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Last time I wrote about the importance of building trust and catering to your online social niches as they apply to admiration and loathing. The important things the remember is that you cannot appeal to everyone, and that spreading yourself too thin will only serve to alienate those who admire you the most. The next two emotions on the wheel appeal to the passionate and thrill-seeking nature of social sharing. In today’s topic, we continue our series of examining trends in social sharing through the lens of Plutchik’s Wheel of Emotions and tackle Rage and Terror.
Rage is the culmination of annoyance and anger. When sparked, it can often lead to violent bursts of wrath, leaving a chaotic trail of destruction in its furious wake. At its most intense levels, rage has been known to inflict damage on others – both physically and psychologically. When a person experiences a “fit of rage” he or she often acts solely out of aggression, ignoring all rationale and composure.
Of course, rage is the most extreme iteration, stemming from the milder forms of anger. These can take many forms. From snarky, passive-aggressive sarcasm to bullying and name-calling, there are many shades to aggression.
Even if you’re just a casual Web user, chances are you’ve witnessed your share of “internet rage”. I’m certainly no exception. Not a day goes by where I don’t see someone arguing over this week’s political/social scandals on Facebook or witnessed some form of horrible ignorance spewed out into the comments section of a blog post or YouTube video. The question is why? Why do people so often spread their hateful rage and vitriol across the spectrum of social media platforms? What is it about the Internet and social sharing trends that get people riled up and ready to shout their grievances to the world like some sort of next generation Howard Beale?
There are many psychological and social things to consider when examining anger expressed online. The first and biggest factor is the conceived notion of anonymity, and the lack of accountability. Comment sections on blogs and other community-based sites often require very little form of identification or moderation of their content. Essentially this allows anyone, anywhere to post anything they please without any form of liability. Because there is often no filter, many people can be as rude or hateful as they like with no real punishment or consequence. It’s the perfect breeding ground for bullies, racists, cynics and haters alike.
In addition to anonymity, aggressors are often hundreds, if not thousands of miles away from each other. Things like body language, subtext, tone of voice and the forced immediate reactions that you get via face-to-face encounters are lost and replaced with carefully thought-out quips and hyperboles. According to The Scientific American, it’s easier for a person to be mean and nasty in writing than in speech, which only serves to escalate the situation.
The social trend of linkbait or sharebait articles and other content is often designed to ruffle your feathers. It’s no secret that controversy sells, and many bloggers write their copy or headlines with social shares in mind. There is nothing wrong with sparking a heated debate; the problem is that so many of these types of content are often meant to be inherently divisive. Facebook macros that convey religious, political or social animosity are bound to lead to some sort of backlash. A good rule of thumb is to always be aware of who your friends are and be ready to back up your arguments with some sort of intelligent thought before sharing something controversial.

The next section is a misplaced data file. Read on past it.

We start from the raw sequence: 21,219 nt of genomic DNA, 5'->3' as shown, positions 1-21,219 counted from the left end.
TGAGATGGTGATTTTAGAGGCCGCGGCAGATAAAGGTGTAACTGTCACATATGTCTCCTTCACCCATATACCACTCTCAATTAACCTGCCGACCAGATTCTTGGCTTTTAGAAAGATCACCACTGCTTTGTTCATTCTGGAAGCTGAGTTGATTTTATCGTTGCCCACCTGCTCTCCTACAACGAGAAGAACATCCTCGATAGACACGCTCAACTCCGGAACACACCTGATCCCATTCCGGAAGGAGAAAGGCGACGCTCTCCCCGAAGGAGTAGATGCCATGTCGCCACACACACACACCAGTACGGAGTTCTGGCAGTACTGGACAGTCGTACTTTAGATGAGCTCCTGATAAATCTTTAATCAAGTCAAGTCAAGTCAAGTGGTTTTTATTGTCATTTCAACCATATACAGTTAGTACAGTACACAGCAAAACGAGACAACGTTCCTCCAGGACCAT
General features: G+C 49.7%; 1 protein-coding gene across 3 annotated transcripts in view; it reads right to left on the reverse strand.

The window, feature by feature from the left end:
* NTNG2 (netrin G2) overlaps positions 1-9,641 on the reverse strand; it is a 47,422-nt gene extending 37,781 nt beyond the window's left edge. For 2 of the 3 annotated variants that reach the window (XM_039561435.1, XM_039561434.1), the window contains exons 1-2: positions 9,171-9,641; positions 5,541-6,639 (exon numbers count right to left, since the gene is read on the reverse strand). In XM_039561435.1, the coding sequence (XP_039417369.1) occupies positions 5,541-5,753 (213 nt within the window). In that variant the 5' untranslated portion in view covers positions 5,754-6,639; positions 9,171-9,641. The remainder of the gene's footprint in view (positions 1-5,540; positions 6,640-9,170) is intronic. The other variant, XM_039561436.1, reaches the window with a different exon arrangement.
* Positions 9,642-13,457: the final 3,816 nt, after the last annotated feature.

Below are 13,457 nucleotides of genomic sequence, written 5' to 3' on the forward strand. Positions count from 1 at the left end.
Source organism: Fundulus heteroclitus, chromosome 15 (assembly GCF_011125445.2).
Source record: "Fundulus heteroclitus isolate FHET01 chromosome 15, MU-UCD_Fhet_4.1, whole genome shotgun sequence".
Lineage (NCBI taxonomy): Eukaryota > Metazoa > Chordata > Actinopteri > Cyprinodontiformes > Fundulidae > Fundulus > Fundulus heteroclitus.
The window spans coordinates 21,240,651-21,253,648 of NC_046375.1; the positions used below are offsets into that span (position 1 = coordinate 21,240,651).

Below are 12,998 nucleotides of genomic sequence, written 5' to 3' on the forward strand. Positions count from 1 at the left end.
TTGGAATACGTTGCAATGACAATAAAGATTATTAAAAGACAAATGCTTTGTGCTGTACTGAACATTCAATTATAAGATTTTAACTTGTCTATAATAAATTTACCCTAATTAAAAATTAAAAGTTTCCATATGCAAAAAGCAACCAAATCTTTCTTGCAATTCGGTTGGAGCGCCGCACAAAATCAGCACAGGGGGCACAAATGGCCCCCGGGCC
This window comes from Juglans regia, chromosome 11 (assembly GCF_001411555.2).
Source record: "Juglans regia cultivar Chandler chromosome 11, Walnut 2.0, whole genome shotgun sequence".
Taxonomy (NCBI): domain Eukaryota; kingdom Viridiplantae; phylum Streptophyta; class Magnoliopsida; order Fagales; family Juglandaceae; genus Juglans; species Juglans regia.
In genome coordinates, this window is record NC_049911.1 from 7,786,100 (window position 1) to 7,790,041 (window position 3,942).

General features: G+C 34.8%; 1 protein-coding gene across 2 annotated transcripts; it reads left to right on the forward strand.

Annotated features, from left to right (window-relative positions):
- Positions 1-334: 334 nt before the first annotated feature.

Just like rage is the product of annoyance and anger, terror stems from both the emotions of apprehension and fear. It is the intense feeling of being afraid and the accompanying anxieties that come with it. Whether it’s public speaking, death, spiders, the dentist, heights, etc. everyone is afraid of something. It is one of the natural vulnerabilities that make us human.
There is an odd relationship between social media and fear. Almost all of the major platforms are purposely designed to be open, friendly environments that upon first glance do not seem threatening. Why should you fear Facebook? All of your friends are there and having a blast. Twitter is wonderful, just look at that adorable bird! It’s when you dig deeper into the psychological tolls of social media that apprehension starts to kick in.
All of the social fears and anxieties that come with sociological interactions carry over into social media. According to a survey conducted at Napier University, it was revealed that Facebook actually correlates with increased stress and anxiety. Participants responded that they felt guilt and other neuroses when they weren’t logged in and checking in on their statuses.
If there’s anything that we can learn from the hundreds of horror films, books, and TV shows that are produced every year, it’s that people love to be scared. The Internet is no different. Every day people are sharing weird images, creepy stories and videos that are designed to give you thrills and chills. Communities like r/NoSleep and other creepypastas are known for spreading scary myths, legends and stories not unlike the ones you used to hear sitting around the campfire. One of the Internet’s favorite scary stories is about the Slenderman – a tall, faceless humanoid creature who wears a suit and a tie and is known for stalking children and making its victims go insane. The meme has inspired parodies, a YouTube series, a computer game, and even a movie in the works.